Source: https://www.politico.com/amp/news/2021/03/20/abortion-pills-telemedicine-477234?__twitter_impression=true&fbclid=IwAR2A7HNHEiN66zSetM2FlzLL0YKWhLeJDI_hZar4qin0aZzCcAM3pSWhjdc

Anti-abortion demonstrators protest in front of the Supreme Court in Washington on June 29.Caroline Brehman / CQ-Roll Call via Getty Images file

“This legislative season is shaping up to be one of the most hostile in recent history for reproductive health and rights,” said Planned Parenthood’s president and CEO.

State legislators across the country are accelerating their efforts to limit access to abortions by fast-tracking a new round of anti-abortion laws this year, according to a report exclusively shared with NBC News.

Over 500 abortion restrictions have been introduced in 44 states this year, compared to around 300 at this time in 2019, according to the report, which Planned Parenthood produced with data compiled by the Guttmacher Institute, an abortion-rights research organization.

“This legislative season is shaping up to be one of the most hostile in recent history for reproductive health and rights,” said Alexis McGill Johnson, president and CEO of Planned Parenthood. “These abortion restrictions are about power and control over our bodies.”

Ralph Reed, founder and chairman of the Faith & Freedom Coalition, said the flurry of measures is part of a decadeslong strategy of states’ chipping away at abortion rights.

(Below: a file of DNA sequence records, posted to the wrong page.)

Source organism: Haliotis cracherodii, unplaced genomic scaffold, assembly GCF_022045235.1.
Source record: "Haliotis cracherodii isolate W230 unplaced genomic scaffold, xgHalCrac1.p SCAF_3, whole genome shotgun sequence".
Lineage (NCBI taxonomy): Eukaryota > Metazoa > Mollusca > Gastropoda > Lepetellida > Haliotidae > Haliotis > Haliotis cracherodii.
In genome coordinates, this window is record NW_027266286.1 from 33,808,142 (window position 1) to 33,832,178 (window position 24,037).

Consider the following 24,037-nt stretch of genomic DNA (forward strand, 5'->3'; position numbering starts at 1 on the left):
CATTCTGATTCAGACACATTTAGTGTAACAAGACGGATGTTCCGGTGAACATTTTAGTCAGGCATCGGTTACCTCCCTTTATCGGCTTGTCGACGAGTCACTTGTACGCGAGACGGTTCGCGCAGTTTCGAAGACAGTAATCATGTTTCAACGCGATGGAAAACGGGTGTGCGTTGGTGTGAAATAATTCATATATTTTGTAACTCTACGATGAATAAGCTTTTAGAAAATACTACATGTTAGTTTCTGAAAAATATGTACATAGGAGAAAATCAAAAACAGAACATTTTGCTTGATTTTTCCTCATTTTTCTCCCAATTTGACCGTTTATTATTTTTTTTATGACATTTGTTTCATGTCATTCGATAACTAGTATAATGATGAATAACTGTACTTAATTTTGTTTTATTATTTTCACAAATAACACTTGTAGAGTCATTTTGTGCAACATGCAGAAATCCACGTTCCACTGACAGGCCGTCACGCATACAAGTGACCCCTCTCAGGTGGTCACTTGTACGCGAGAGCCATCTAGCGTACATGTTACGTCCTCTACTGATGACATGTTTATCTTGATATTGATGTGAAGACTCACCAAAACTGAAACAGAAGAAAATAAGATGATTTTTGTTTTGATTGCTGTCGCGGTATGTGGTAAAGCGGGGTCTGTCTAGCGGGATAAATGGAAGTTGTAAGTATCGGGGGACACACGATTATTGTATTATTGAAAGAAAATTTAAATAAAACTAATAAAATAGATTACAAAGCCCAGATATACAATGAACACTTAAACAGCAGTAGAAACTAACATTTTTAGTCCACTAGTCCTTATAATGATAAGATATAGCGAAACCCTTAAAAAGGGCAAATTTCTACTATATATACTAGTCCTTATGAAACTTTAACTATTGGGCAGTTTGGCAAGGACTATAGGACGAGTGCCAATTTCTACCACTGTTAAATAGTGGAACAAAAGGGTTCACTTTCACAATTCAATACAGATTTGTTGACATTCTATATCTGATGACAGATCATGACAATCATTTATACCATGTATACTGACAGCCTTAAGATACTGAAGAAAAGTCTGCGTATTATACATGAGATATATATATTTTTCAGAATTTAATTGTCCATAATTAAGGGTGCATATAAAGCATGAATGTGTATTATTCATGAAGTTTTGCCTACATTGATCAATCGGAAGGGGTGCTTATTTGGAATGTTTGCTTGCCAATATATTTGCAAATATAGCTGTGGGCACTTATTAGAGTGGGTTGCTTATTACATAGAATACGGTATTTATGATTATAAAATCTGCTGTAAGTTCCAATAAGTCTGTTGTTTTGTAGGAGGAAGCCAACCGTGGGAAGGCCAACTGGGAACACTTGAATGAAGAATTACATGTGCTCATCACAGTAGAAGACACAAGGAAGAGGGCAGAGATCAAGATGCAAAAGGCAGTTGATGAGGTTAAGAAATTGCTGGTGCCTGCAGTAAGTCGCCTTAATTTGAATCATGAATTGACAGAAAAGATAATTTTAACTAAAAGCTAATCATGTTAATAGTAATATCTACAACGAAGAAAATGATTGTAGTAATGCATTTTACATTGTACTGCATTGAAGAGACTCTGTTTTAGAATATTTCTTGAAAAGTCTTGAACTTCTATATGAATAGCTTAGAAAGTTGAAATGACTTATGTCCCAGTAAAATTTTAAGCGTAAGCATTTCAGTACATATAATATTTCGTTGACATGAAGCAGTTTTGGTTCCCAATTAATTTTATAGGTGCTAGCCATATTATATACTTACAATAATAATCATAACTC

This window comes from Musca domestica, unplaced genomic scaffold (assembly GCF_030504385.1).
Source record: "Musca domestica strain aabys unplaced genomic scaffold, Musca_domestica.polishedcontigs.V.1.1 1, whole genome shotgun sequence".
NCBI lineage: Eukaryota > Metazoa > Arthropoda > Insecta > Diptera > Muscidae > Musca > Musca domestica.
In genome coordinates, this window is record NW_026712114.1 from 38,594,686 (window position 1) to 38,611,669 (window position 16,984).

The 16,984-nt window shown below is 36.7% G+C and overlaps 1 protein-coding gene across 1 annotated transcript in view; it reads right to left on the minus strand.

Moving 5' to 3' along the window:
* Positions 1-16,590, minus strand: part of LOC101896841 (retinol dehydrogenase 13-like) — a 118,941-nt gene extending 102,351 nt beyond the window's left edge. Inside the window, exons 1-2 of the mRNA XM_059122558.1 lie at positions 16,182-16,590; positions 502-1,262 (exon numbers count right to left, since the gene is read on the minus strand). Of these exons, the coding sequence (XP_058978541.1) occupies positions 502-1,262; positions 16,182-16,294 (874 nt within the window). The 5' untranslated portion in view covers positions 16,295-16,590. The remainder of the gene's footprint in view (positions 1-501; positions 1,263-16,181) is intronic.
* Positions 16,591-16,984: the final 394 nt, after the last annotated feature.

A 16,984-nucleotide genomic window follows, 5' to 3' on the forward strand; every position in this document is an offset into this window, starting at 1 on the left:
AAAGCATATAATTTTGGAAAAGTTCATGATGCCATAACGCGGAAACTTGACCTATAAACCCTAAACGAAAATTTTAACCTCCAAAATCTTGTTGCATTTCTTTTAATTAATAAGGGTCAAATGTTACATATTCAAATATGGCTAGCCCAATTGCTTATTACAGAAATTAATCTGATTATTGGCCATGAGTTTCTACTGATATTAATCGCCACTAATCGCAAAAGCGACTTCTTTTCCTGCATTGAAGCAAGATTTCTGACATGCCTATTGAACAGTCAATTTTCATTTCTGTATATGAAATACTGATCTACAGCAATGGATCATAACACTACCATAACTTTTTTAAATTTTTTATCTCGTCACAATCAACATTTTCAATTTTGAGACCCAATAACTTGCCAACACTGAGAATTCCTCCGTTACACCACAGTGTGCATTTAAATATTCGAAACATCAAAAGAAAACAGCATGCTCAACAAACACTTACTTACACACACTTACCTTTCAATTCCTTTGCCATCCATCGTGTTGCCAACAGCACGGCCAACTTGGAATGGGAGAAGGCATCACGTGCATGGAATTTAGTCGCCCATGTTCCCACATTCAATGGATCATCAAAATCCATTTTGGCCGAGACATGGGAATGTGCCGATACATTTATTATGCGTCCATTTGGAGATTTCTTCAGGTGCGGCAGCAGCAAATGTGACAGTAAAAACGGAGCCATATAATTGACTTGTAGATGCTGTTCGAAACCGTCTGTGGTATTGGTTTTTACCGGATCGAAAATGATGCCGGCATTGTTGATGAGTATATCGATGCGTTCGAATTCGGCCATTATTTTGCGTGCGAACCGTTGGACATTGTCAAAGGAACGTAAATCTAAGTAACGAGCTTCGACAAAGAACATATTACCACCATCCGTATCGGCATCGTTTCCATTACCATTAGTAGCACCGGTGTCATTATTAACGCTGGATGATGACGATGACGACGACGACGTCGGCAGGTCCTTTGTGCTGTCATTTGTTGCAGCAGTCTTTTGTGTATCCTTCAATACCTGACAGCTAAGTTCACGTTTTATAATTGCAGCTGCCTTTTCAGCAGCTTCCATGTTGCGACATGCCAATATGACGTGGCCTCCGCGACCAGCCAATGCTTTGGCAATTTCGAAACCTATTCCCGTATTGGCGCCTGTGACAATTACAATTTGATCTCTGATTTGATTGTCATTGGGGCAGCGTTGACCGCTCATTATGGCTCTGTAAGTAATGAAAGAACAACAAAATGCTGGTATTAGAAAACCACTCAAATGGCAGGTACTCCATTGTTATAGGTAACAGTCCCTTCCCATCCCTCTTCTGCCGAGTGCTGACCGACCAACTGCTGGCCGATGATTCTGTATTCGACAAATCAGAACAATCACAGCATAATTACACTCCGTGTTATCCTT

Like many of those who support such legislative efforts, Reed’s organization has worked to elect anti-abortion legislators who champion what he called “incremental” limits.

“We’re very bold and unapologetic in our aspirations that we want to see a day in America where the most vulnerable among us are protected,” Reed said. “The ultimate goal of the pro-life movement is to see Roe v. Wade overturned.”

Motivated by Justice Amy Coney Barrett’s appointment as the sixth conservative vote on the Supreme Court and President Joe Biden’s sweeping rollback of Trump-era anti-abortion efforts, state legislators have already passed a wave of laws this year aimed at giving the Supreme Court the opportunity to upend its landmark decision.

Enacting abortion restrictions at a rapid pace

South Carolina’s governor recently signed a law banning most abortions, making it the first state to have passed an anti-abortion measure this year. The bill, SB 1, requires doctors to perform ultrasound tests to check for cardiac activity, and if it is detected, an abortion can be performed only if a person’s life is in danger or in cases of rape or incest. Abortion-rights groups immediately sued, preventing the law from taking effect.